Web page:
The Three Important Functions of Art-Works

  1. An art-work can be anything. In whatever form it takes it always points to an existant.
  2. What are art-works for? People bring them into existence for many reasons, but after they are made and shared, they no longer belong to their maker. They become things that can have a function for homo sapiens.
  3. Reasons are not the same as functions.
  4. Art-work makers who do not recognise their responsibilities typically produce art-works that do not have any function for other homo sapiens. As such they do not expressly have a purpose and therefore contribute little more than noise to existence. The greater part of all art-works that is displayed in galleries have this functionless property, because most homo sapiens, let alone art-work makers do not recognise or accept their responsibilities.
  5. Art-works are hard to produce, but it is not hard to enrich them with a function. A function gives an art-work purpose, it validates its existence and prevents it from being regarded as noise.
  6. A function of an art-work is a purposeful benefit its existence confers upon at least one homo sapien. Its function answers the question "What is it for?", to which we may reply, "It has a function".
  7. When the function of an art-work is clear, homo sapiens rarely ask "What is it for?".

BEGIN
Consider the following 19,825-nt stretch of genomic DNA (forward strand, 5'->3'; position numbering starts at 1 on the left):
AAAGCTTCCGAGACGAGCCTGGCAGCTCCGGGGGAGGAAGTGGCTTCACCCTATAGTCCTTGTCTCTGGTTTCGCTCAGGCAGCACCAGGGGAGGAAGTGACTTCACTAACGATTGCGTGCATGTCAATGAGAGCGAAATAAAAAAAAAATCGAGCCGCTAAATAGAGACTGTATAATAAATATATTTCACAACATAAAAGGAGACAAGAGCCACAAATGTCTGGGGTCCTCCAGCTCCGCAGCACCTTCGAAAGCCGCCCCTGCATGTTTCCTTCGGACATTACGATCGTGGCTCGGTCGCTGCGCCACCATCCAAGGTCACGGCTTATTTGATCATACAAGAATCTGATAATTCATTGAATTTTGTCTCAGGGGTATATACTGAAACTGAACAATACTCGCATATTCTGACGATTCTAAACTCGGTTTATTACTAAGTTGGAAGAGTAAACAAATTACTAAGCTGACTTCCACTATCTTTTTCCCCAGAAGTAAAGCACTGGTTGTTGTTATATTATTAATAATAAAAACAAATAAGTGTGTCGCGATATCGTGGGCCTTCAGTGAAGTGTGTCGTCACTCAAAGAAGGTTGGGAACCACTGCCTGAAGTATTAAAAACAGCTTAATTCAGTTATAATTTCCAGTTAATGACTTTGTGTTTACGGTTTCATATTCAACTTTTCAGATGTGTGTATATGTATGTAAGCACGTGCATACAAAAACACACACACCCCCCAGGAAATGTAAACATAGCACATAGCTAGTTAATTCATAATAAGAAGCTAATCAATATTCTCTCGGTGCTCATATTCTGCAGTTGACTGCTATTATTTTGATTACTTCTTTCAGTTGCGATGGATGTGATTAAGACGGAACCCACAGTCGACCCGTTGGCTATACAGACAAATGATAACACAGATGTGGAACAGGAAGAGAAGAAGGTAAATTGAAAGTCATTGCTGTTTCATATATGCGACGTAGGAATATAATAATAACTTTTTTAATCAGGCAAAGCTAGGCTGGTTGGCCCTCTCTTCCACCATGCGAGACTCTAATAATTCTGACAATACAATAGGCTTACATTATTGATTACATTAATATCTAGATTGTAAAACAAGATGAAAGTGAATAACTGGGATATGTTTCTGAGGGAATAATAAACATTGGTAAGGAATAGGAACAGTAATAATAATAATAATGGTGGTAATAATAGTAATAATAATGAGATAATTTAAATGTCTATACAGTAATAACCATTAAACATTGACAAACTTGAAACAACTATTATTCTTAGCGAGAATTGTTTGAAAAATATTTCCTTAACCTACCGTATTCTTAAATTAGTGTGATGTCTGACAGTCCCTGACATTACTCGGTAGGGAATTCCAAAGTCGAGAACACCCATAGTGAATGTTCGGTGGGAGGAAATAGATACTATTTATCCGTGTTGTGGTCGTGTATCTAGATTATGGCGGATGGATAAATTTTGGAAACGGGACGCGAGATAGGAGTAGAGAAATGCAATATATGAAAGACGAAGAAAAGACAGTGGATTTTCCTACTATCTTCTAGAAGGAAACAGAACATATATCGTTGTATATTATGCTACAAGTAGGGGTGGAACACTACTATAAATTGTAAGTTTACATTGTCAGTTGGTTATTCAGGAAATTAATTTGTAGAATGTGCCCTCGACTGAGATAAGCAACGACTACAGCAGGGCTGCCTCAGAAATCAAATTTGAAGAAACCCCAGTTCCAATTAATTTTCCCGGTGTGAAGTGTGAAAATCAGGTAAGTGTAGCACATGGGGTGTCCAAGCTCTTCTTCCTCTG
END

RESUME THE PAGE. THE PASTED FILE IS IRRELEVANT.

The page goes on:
8. All of the functions are important; a gift to homo sapiens. Without a function, no art-work can be regarded as important. Importance is a measure of the application of responsibility through the utility of an important function known as worth; an art-work maker who brings a function to their work can make important work.
  9. The importance of an art-work is entirely separate from the importance of its maker. However, the pattern holds that an art-work maker who cannot accept their responsibilities cannot be important.
  10. If you wish to make important art-works, you need to make sure it has at least one of the below functions. If it has a function which is not one of the below functions, it cannot be important.
  11. An art-work maker who takes responsibility, who imbues their work with one or more important functions and who still does not produce a gift may be considered in training. To them give all your love and hard critique.

The Three Important Functions of Art-Works

 This diagram should be read as three equal and overlapping statements. It is the result of years of labour, reflection and distillation and is completely open to revision and your suggestions. I have been searching for a forth circle for at least three years at the time of writing and no one has suggested anything that I believe is distinct enough to stand alone and in harmony with the other three. Nor have a found either viable descriptors for the overlaps or centre, and heartily propose serious discussion as to their definition.

As a whole, I perceive all art-works to point to an existant, which can be one or many things that exists. All art-works can be anything. If a thing can be anything, it can also be everything. I call everything the Universe, some people call it God, some people call it Art. As such, I see it that the important functions of art-works draw our attention to the most important parts of existence; it cuts through the noise. The point of this, in light of all our imminent deaths, is to make life worth living; that it may be wonderous and full of love and knowledge and health and beauty.